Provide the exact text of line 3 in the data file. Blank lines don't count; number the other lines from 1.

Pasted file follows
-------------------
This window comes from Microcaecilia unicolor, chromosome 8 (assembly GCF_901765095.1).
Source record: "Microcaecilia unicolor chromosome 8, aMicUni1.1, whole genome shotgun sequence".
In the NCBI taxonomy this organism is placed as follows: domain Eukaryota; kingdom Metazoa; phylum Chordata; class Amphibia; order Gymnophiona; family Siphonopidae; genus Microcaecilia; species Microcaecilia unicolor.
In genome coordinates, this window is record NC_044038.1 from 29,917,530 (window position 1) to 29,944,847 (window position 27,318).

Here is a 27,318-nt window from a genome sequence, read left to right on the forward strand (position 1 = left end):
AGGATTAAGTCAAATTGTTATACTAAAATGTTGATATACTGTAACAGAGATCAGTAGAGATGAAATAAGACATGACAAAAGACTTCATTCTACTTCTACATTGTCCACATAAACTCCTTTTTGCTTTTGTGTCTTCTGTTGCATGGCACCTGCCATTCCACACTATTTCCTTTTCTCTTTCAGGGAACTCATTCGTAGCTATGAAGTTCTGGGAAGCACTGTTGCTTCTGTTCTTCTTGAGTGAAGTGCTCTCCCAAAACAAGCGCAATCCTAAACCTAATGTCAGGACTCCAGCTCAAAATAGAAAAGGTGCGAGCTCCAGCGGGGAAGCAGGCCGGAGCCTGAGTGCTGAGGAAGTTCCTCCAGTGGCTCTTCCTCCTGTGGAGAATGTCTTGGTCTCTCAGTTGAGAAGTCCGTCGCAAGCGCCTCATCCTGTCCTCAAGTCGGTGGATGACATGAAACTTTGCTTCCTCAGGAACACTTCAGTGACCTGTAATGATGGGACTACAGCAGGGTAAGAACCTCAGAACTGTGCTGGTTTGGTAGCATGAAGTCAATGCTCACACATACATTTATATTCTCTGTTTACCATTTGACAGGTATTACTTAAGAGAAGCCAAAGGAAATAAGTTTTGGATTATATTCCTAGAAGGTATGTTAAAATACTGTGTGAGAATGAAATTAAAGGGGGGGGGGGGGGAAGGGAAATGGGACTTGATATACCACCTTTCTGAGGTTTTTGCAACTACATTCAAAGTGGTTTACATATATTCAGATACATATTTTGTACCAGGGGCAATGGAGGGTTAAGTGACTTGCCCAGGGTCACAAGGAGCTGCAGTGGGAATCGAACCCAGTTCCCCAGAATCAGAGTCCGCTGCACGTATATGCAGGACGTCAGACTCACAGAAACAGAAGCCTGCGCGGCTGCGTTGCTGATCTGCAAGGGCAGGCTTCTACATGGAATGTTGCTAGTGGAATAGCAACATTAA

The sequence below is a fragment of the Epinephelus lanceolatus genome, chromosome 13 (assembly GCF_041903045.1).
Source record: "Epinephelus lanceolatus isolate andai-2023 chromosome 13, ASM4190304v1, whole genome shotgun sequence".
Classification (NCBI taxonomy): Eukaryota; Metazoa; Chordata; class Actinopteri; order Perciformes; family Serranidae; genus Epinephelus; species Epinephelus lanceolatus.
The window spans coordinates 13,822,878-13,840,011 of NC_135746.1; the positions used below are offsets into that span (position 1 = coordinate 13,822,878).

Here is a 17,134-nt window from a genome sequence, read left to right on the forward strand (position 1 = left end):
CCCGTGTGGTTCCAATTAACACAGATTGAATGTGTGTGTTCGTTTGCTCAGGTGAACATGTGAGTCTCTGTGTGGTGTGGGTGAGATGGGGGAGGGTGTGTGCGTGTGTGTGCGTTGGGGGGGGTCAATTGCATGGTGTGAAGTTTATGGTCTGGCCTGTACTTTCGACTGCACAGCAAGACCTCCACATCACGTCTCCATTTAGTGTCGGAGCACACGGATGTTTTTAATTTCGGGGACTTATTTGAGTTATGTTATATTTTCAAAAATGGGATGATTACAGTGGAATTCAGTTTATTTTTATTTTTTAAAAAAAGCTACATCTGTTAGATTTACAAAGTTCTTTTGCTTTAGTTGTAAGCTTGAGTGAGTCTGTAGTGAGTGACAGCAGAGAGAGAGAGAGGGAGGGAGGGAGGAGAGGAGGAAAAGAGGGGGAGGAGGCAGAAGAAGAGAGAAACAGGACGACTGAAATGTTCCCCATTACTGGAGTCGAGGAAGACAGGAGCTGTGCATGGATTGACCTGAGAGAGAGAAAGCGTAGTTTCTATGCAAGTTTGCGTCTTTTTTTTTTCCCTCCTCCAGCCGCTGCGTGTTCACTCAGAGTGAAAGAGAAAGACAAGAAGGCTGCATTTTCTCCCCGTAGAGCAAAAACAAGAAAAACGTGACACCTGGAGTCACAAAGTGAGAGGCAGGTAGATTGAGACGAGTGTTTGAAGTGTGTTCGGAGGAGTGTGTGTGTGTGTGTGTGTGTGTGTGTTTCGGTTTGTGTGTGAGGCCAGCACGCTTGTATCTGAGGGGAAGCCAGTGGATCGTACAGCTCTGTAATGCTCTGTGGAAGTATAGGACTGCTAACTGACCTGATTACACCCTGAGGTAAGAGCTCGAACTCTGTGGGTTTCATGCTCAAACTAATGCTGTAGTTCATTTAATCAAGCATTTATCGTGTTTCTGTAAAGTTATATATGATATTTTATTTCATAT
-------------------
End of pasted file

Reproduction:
In the NCBI taxonomy this organism is placed as follows: domain Eukaryota; kingdom Metazoa; phylum Chordata; class Amphibia; order Gymnophiona; family Siphonopidae; genus Microcaecilia; species Microcaecilia unicolor.